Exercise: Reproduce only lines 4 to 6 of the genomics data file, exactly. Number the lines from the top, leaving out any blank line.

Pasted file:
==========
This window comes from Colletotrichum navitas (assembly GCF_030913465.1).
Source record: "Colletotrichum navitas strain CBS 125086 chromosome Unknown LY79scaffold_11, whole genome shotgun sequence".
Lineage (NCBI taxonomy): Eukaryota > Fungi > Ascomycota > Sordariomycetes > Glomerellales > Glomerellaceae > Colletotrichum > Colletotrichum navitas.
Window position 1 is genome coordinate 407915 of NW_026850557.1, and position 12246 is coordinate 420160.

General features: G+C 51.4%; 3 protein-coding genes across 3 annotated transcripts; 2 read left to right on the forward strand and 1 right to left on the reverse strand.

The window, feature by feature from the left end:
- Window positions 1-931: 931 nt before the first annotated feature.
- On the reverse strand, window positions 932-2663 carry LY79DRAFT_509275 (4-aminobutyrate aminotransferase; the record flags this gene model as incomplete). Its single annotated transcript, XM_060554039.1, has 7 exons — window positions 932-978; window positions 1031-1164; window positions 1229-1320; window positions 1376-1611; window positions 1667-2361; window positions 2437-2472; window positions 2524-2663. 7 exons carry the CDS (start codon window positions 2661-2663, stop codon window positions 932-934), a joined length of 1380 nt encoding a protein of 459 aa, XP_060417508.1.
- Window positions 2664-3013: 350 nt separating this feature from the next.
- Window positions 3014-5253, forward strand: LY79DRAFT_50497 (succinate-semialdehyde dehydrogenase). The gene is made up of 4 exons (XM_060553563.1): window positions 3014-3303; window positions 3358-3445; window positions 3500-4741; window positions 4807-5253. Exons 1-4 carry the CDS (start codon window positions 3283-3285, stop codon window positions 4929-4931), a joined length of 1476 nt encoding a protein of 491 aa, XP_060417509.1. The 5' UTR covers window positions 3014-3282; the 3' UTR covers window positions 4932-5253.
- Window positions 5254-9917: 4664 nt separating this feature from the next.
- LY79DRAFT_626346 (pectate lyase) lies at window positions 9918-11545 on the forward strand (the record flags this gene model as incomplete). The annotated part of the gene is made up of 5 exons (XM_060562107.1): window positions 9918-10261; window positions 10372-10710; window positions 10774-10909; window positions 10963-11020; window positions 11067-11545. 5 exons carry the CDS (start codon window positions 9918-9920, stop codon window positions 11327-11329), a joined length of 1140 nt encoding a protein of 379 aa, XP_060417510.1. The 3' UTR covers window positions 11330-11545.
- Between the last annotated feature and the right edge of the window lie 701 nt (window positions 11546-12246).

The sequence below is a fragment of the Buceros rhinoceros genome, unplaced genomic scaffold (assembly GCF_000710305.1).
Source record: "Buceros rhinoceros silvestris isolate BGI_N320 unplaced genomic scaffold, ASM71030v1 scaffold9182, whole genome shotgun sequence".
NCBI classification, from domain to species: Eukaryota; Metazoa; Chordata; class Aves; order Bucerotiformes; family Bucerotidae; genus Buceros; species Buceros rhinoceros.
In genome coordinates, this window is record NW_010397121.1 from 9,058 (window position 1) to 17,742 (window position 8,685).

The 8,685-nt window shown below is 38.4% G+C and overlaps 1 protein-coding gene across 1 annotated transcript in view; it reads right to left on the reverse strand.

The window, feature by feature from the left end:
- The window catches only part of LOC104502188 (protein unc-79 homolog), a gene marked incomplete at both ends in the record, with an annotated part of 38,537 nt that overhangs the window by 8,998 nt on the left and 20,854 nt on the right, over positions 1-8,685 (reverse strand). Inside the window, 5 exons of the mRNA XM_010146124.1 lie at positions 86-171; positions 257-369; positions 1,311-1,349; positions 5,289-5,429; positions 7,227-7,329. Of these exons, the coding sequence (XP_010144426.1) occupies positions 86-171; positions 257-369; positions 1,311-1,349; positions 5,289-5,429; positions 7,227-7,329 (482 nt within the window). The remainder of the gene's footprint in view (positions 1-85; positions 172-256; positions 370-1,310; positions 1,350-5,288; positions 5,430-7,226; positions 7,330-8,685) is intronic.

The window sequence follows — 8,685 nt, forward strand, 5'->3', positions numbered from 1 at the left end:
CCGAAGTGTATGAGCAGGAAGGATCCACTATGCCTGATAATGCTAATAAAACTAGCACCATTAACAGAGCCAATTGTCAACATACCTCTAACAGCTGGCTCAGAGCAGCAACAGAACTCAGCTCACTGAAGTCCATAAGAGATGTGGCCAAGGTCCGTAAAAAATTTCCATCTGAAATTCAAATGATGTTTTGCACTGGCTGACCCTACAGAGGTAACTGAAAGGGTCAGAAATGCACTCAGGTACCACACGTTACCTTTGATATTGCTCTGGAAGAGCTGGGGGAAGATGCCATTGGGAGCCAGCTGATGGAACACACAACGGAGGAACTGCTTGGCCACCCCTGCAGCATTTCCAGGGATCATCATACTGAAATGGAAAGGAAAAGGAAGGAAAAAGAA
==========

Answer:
Window position 1 is genome coordinate 407915 of NW_026850557.1, and position 12246 is coordinate 420160.

General features: G+C 51.4%; 3 protein-coding genes across 3 annotated transcripts; 2 read left to right on the forward strand and 1 right to left on the reverse strand.

The window, feature by feature from the left end: